The temperature at my hotel read 28 degrees. The air was calm, no wind, no clouds. It was already 9AM, and I say already because the vendors at the Roanoke City Market had already been there an hour. Despite the fact it was mid-October and frigid, dozens of vendors still set up their produce, baked goods, jars of jam and honey, and loads of arts and crafts. And despite the fact it was mid-October and frigid, the people still flocked to the market. This is probably why this market is the longest continuously used farmers market in Virginia.
The Roanoke City Market (213 Market Street, Roanoke, Virginia | 540-342-2028 | www.downtownroanoke.org/city-market | Free Admission, Average Price for Goods), also known as the Farmer’s Market, began in 1882 when twenty-five vendors, or Hucksters, were granted licenses to sell their goods. In 1886, the first City Market Building was completed. This building formed the core for the Curb Market, or the outdoor area for the farmer’s market, and Market Square, a large parking lot area used for the farmer’s market on the weekend. These three areas combined form the Roanoke City Market today. Although the original building was destroyed by fire and replaced with the current building in 1922. Today, the building hosts a variety of eateries, catering to the growing tourism population in Roanoke.
THE CITY MARKET IS AN OPEN-AIR MARKET with 42 permanent, concrete-style tables along Market Street, protected by awnings overhead. During weekends, more vendors will set up tents and tables in the Market Square. The sidewalks are wide enough for dozens of people to easily move along the market without feeling crowded.
The market operates with permanent, contract-holding vendors who sell their locally-made goods to the general public. One of the conditions of becoming a contract-holder is that the produce must be grown locally, the goods must be produced locally, or the crafts must be made locally. As with many farmer’s markets, the emphasis is on the locals; local vendors selling to local residents (although I noticed quite a few tourists there the same day I visited).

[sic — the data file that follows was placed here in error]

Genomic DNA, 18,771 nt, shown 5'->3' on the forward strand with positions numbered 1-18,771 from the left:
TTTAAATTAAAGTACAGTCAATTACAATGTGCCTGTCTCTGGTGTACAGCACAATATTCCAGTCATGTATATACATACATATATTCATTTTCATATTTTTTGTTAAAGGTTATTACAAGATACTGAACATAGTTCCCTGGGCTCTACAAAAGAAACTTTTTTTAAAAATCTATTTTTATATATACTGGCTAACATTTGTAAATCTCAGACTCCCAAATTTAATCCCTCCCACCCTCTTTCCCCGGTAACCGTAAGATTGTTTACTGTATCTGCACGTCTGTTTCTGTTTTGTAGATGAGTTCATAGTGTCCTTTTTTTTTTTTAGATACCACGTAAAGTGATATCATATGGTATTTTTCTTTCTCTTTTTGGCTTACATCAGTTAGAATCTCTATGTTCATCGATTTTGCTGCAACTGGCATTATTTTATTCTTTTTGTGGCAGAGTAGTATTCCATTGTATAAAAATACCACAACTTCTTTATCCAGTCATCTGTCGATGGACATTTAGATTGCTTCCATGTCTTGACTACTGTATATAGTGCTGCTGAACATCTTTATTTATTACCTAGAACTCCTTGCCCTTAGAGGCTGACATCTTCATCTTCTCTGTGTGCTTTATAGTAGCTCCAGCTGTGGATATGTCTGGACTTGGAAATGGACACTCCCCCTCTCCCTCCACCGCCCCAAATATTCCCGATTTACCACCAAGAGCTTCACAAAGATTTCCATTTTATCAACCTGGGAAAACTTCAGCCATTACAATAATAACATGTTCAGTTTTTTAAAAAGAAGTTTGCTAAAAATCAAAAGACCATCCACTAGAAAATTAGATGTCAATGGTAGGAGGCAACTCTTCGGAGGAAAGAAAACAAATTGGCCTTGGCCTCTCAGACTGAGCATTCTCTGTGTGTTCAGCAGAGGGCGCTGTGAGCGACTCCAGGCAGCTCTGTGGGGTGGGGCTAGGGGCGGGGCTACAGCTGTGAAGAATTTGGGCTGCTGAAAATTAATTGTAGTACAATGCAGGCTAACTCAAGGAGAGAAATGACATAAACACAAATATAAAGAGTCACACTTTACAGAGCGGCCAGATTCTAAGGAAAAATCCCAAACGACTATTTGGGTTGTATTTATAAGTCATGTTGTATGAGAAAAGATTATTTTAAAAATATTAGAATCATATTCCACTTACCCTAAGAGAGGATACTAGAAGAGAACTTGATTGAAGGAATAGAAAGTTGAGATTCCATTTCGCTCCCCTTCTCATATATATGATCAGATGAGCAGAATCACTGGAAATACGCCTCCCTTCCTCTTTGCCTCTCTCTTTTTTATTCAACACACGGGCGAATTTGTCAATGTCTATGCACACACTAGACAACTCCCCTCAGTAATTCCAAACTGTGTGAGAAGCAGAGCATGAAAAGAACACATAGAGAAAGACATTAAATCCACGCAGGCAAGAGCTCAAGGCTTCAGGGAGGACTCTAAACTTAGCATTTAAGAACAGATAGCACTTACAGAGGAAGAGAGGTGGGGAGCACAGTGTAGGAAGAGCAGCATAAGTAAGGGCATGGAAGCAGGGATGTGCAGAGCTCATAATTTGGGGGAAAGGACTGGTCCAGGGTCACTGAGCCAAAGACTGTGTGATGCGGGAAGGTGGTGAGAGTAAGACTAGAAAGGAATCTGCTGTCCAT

Some of the vendors will set up five days a week, throughout the year. The first time I visited the market was on a Friday; I found about five vendors set up, selling bath soap, photography, and produce. Although it was rather thin pickings on a weekday (especially for a Friday) these long-term vendors still had something to offer. During the warmer, longer days in the summer months you can expect to find many more vendors out here throughout the week. One of the vendors explained to me why there were so few vendors during the colder months: sunlight. Most of them needed to be home before sunset to harvest produce, but by early October there is less than twelve hours of sunlight a day. That doesn’t leave a lot of time to get outdoor work done.
But when I returned on Saturday, it was completely different. Every table was filled with a vendor, several tents and tables had been set up in the Market Square, and well over a hundred people at any given time were milling around. As some of the vendors pointed out, it was a cold morning so this was a low turn out. A quick walk along the street showed me just what is normally available at this market: beautiful jewelry made from silverware, bath soaps and beads, photography and paintings, scarves and purses, baked goods and jams, and loads of fresh produce. Just about any type of vegetable or fruit you can imagine was on a table at this market, grown locally, and just about as fresh as it can get. I tried to take a bag of apples home with me, but I ate them before the end of the day! They were amazingly juicy.
The Roanoke City Market is full of Virginia history and just as relevant today as it was 131 years ago. The vendors were very friendly and took the time to greet the visitors. I even noticed the vendors carrying on conversations amongst themselves, demonstrating more friendship than rivalry. I rarely saw a person walking away without a bag full of something, and I caught more than a few big smiles. Any time I visit a new town or city, I make sure the farmer’s market is one of my first stops. But now I suggest you make this one of your first stops the next time you visit Roanoke.
HERE ARE SOME TIPS to make the best of your trip:
When to Go: Always go early! Restaurant owners and chefs will arrive at 8AM on a Saturday or 10AM on a Sunday to get the best produce. During that time, you will not only get the best produce but you might bump into a chef and learn about a new local restaurant.
How to Get There: The Roanoke City Market is located in the heart of downtown at the intersection of Market Street and Campbell Avenue. Street-side parking is available on all the nearby streets. You can also park at the Center in the Square Garage or nearby Market Garage.
What to See: Be sure you see the entire City Market: start at the Market Square on Campbell Avenue and walk south along Market Street. When you reach the end of the street at Church Avenue, turn around and head back to explore the rest of the Market Square with a few more permanent tables set up on a different street corner.
How Much Does it Cost: Visiting the City Market is free. The produce is on par with most farmer’s markets I have visited in the past. The arts & crafts are mid-range for other markets with some excellent choices.
Best Tip for Best Experience: Visit the City Market during peak harvest time: October. You will find the largest amounts of fresh produce, fall gourds to decorate your home, and loads of arts & crafts.
IF YOU WANT TO SEE MORE PHOTOS of the Roanoke City Market and of the City of Roanoke, please visit my website at http://jasonbarnette.photoshelter.com/gallery/Roanoke/G0000NQj_._8ORnY/C0000kaoz.gHp75k